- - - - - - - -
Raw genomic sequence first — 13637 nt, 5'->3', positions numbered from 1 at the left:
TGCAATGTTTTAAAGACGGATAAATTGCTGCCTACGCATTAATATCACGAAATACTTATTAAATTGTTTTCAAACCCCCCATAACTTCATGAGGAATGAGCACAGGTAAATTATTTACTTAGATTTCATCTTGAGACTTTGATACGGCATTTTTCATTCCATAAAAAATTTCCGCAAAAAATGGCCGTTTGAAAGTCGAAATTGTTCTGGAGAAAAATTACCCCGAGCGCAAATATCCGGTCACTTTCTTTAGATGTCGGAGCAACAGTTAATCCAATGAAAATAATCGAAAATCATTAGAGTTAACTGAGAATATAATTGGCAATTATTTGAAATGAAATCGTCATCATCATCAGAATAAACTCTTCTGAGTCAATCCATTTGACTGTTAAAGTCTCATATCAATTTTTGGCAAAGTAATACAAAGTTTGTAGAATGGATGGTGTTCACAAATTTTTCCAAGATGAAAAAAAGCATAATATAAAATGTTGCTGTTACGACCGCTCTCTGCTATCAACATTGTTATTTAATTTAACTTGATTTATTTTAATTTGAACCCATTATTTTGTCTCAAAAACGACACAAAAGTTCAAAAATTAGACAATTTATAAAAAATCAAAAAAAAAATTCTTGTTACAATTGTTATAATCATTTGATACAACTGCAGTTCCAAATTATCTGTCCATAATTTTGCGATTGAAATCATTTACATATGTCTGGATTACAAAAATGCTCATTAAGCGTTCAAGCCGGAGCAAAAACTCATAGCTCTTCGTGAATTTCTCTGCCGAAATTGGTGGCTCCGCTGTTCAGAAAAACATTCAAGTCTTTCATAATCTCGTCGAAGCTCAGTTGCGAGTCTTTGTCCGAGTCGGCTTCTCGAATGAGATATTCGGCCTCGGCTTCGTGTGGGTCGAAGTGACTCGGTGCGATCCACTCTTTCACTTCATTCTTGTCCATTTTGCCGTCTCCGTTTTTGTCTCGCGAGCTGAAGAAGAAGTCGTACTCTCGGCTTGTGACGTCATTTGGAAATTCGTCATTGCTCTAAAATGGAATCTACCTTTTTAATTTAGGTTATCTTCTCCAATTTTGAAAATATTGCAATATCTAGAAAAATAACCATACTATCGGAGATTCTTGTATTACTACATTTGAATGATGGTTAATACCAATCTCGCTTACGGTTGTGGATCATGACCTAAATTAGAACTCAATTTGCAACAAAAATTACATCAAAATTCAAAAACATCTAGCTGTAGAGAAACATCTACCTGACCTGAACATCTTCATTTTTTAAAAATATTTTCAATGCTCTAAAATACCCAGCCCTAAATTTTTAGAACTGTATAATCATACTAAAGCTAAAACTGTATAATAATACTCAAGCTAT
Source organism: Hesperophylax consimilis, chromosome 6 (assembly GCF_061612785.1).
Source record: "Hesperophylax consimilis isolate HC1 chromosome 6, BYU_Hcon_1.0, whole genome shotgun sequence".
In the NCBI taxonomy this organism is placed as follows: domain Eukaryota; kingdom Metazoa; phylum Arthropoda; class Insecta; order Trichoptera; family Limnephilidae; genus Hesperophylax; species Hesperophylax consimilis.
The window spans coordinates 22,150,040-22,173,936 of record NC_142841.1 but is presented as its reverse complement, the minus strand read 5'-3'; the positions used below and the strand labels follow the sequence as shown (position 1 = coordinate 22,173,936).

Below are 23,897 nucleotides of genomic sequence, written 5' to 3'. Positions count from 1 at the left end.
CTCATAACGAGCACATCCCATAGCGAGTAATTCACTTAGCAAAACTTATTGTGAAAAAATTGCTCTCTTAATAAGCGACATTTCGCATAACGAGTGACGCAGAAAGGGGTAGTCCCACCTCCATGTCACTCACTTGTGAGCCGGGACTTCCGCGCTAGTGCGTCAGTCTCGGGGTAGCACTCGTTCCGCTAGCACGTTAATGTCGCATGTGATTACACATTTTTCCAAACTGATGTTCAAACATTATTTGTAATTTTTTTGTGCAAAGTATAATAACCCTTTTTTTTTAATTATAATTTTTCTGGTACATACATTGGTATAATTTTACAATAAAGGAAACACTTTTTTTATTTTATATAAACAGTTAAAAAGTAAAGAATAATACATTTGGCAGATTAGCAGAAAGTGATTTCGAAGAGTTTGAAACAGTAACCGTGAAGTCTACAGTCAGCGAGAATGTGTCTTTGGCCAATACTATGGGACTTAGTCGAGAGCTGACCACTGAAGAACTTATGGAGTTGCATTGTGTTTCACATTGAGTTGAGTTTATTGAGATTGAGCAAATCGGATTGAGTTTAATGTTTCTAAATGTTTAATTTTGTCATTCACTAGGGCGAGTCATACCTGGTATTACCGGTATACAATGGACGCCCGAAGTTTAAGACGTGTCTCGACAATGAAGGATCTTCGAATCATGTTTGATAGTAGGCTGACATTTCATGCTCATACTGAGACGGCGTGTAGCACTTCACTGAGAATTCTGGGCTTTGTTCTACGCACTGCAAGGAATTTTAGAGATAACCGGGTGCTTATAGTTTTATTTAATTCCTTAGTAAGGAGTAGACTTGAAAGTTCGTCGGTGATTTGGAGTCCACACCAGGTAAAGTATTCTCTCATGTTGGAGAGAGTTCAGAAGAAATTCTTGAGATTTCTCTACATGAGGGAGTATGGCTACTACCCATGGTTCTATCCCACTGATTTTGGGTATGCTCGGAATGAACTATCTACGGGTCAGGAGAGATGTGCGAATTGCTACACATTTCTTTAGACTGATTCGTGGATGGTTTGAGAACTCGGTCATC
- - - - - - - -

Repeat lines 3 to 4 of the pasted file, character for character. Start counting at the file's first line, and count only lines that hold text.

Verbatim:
Source organism: Hesperophylax consimilis, chromosome 6 (assembly GCF_061612785.1).
Source record: "Hesperophylax consimilis isolate HC1 chromosome 6, BYU_Hcon_1.0, whole genome shotgun sequence".